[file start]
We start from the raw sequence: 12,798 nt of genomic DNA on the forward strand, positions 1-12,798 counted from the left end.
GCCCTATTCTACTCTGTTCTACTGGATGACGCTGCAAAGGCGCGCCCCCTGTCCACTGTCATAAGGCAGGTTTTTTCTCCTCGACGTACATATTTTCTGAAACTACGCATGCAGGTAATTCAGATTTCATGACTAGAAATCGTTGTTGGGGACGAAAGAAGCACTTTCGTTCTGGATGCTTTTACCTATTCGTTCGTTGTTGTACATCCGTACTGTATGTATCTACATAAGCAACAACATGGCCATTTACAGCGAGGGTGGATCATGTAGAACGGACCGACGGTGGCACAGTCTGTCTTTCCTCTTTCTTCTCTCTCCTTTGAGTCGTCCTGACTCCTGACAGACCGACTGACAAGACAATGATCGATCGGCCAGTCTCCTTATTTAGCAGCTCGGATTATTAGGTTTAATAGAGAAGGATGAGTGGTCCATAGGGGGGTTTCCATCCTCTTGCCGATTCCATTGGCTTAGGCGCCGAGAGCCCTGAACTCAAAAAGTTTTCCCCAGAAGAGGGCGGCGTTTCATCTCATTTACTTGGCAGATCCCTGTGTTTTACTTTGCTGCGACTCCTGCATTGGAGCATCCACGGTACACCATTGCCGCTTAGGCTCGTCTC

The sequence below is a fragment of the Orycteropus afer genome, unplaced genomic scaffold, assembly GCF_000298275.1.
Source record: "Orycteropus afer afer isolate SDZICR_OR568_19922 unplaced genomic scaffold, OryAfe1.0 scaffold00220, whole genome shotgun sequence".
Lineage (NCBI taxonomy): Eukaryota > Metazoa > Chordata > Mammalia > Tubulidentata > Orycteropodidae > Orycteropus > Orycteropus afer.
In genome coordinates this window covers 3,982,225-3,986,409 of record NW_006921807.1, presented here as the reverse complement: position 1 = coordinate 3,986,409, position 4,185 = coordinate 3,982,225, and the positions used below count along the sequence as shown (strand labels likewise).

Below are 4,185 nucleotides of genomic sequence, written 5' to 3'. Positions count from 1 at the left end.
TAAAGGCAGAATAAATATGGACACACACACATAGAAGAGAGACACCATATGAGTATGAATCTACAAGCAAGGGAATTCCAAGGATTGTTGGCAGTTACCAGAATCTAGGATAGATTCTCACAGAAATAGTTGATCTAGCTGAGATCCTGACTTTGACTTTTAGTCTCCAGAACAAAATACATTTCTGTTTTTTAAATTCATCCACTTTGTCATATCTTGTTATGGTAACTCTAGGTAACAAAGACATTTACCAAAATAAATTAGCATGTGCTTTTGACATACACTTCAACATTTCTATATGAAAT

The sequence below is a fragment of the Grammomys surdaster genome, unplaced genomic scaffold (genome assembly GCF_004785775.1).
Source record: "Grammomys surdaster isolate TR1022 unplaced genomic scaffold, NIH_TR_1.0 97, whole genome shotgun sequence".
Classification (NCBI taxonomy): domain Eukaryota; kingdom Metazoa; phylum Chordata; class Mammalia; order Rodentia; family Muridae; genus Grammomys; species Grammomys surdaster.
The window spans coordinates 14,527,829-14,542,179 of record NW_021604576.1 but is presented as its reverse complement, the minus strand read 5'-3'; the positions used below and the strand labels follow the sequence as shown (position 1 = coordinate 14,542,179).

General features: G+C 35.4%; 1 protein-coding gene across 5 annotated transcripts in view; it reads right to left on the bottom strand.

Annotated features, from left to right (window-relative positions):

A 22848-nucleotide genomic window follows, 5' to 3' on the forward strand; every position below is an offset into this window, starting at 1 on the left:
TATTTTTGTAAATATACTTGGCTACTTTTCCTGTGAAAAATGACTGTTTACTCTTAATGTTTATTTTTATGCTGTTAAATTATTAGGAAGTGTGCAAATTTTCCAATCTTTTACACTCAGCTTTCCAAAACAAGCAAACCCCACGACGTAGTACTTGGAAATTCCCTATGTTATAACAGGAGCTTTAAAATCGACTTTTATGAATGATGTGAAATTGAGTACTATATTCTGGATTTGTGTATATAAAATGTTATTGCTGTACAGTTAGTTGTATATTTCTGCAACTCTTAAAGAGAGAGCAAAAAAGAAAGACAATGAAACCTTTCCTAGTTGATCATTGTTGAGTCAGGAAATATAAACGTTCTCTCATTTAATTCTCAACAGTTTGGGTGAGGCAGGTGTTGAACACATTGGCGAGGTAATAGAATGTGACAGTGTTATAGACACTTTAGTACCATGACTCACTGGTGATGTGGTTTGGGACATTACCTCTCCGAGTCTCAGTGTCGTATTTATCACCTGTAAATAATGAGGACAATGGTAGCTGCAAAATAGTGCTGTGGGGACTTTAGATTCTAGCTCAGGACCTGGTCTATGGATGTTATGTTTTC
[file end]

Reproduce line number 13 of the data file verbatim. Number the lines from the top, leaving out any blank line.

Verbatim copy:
General features: G+C 35.4%; 1 protein-coding gene across 5 annotated transcripts in view; it reads right to left on the bottom strand.